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Schizophrenia In Death Of A Salesman

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Eric Vigna
Professor Hans
Writing 201
May 13, 2014
Arthur Miller's play, Death of a Salesman, which took place in the 1950’s and is about Willy Loman, an insecure, self-deluded traveling salesman. Willy believes enthusiastically in the American Dream of easy success and wealth. Though he is essentially a failure in the business world, he sees himself as an extremely good salesman and is very obsessed with that view. Willy is an unstable character, his mood swings violently, and he often gets lost in his thoughts while reminiscing and also holds conversations with his brother Ben, who has been dead for a while now. He shows signs of Schizophrenia disorder through his illusions of grandeur, bipolar episodes, and hallucinations. His mental disorder is also a defense mechanism to help block out the severity of reality.
“One of the most obvious kinds of impairment caused by schizophrenia involves how a person thinks. The individual can lose much of the ability to rationally evaluate his or her surroundings and interactions with others. They often believe things that are untrue, and may have difficulty accepting what they see as "true" reality” (Bengston). Schizophrenia most often includes hallucinations and/or delusions, which reflect distortions in the perception and interpretation of reality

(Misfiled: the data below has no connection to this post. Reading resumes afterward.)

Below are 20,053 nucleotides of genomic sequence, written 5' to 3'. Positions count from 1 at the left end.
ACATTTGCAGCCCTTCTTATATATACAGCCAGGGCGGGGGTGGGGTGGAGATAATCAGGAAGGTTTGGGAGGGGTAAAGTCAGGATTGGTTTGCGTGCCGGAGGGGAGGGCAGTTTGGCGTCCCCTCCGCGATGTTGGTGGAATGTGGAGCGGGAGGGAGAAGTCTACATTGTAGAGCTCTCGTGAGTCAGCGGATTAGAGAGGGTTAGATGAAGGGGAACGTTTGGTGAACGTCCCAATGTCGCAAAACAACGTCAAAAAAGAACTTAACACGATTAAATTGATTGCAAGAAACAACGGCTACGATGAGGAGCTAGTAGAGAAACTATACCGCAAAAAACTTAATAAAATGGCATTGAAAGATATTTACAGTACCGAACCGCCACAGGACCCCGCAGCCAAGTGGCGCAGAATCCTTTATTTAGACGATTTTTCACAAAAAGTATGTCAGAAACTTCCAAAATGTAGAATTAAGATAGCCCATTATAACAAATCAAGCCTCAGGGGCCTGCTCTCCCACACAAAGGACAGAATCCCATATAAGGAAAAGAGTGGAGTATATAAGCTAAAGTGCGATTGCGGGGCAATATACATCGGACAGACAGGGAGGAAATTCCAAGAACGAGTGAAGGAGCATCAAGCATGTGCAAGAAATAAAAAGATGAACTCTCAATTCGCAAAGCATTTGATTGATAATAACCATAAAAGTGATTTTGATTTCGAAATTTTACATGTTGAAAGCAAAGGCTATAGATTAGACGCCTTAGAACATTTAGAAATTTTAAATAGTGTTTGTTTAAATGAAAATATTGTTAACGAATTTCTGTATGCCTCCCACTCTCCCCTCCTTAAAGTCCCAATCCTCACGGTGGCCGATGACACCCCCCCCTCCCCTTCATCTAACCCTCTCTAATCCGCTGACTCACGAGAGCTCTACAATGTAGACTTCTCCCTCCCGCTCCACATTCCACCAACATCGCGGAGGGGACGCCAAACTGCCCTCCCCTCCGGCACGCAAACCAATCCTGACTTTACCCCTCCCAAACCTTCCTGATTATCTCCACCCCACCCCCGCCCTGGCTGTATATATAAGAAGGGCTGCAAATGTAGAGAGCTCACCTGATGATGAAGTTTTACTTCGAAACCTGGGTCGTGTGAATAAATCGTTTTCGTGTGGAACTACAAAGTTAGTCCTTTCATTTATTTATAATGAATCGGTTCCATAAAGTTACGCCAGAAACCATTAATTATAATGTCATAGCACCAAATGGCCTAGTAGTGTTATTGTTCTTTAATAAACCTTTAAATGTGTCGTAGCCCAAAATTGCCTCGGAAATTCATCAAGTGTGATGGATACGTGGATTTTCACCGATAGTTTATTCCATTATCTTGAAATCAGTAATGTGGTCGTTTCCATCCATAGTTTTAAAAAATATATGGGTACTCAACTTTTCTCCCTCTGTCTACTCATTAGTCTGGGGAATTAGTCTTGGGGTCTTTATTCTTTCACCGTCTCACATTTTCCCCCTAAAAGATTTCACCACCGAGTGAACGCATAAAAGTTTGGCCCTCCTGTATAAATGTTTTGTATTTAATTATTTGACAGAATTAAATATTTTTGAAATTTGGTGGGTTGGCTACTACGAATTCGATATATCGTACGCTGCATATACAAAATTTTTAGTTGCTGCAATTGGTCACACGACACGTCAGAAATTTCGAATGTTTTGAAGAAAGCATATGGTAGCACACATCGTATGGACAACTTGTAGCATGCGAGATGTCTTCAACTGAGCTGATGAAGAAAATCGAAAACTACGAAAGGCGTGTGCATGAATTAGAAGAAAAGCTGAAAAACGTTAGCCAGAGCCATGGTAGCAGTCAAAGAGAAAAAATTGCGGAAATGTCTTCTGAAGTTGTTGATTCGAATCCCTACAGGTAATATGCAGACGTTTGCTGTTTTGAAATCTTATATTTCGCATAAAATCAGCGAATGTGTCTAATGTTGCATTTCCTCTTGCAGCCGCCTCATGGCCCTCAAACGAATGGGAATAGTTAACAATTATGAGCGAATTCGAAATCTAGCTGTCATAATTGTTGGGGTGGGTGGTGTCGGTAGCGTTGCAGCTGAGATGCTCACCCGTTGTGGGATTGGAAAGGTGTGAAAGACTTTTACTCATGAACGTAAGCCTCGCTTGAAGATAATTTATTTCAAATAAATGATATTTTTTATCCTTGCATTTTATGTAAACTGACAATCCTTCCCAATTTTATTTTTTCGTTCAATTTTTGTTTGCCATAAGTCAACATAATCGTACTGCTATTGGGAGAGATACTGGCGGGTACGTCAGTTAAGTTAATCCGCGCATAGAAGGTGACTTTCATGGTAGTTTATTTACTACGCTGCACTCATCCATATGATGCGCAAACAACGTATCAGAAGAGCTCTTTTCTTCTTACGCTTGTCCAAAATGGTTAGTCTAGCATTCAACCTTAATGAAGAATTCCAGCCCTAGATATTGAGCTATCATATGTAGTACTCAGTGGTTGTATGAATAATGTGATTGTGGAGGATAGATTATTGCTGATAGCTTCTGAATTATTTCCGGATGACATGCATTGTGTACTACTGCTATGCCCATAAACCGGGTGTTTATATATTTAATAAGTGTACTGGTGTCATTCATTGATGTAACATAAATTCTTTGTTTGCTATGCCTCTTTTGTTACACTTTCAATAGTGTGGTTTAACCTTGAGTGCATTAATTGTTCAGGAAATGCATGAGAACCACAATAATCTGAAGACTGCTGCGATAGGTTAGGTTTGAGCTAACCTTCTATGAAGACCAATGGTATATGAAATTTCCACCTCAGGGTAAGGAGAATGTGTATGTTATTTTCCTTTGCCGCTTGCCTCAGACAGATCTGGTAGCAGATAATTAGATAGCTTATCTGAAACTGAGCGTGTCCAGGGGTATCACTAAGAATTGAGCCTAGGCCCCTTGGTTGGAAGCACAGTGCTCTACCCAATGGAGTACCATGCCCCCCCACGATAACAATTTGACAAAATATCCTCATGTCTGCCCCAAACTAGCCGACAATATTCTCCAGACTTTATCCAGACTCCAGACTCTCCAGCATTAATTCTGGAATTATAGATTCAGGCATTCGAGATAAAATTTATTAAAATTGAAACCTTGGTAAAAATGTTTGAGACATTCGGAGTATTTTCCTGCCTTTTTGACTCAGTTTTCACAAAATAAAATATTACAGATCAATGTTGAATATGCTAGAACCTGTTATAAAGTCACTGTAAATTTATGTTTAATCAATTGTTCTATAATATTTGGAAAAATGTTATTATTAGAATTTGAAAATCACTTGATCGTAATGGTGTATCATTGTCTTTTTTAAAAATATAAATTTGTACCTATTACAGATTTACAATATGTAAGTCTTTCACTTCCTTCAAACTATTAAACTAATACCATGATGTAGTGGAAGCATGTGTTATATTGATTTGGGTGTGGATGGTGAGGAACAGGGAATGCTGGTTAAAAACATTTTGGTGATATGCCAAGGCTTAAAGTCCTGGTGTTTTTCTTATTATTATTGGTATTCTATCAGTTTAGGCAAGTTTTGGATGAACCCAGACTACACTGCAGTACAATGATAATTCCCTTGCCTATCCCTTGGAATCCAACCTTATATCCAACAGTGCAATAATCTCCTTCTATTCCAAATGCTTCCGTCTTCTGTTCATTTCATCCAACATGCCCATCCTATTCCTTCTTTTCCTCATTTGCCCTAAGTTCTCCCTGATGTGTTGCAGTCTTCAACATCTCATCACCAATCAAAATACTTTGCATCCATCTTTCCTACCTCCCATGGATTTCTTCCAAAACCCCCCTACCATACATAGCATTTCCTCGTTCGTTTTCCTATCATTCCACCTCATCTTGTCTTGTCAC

Willy Loman's illusions of grandeur distort reality as he refuses to see his failure. He sees himself as a "well-liked" and successful salesman even though in reality he’s borrowing money from a friend named Charley and pretending that it's his pay. Though Charley often offers him a job, he never took it because it would force him to realize that he will have to confront the fact that he is not earning enough money with his current job. He is in...

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...through the entire play his hallucinations, bipolar episodes and illusions of grandeur. His mental disorder is a defense mechanism to help block out the harshness of reality. His illusions completely distort his brain, it blinds him to his personal failures. Those illusions not only messed up his view of himself but also his family. Willy cannot tell the difference between the past and present and gets lost in his hallucinations of the past while he tries to cope with the present. His reflections of his past are his attempts to live in a state of denial. He also has many hallucinations of his brother Ben. When Willy’s own thoughts of success are compromised, his mood changes violently, showing bi-polar symptoms. He has many disorganized thoughts which is another major symptom of schizophrenic disorder. It is very apparent that Willy Loman has schizophrenic disorder.
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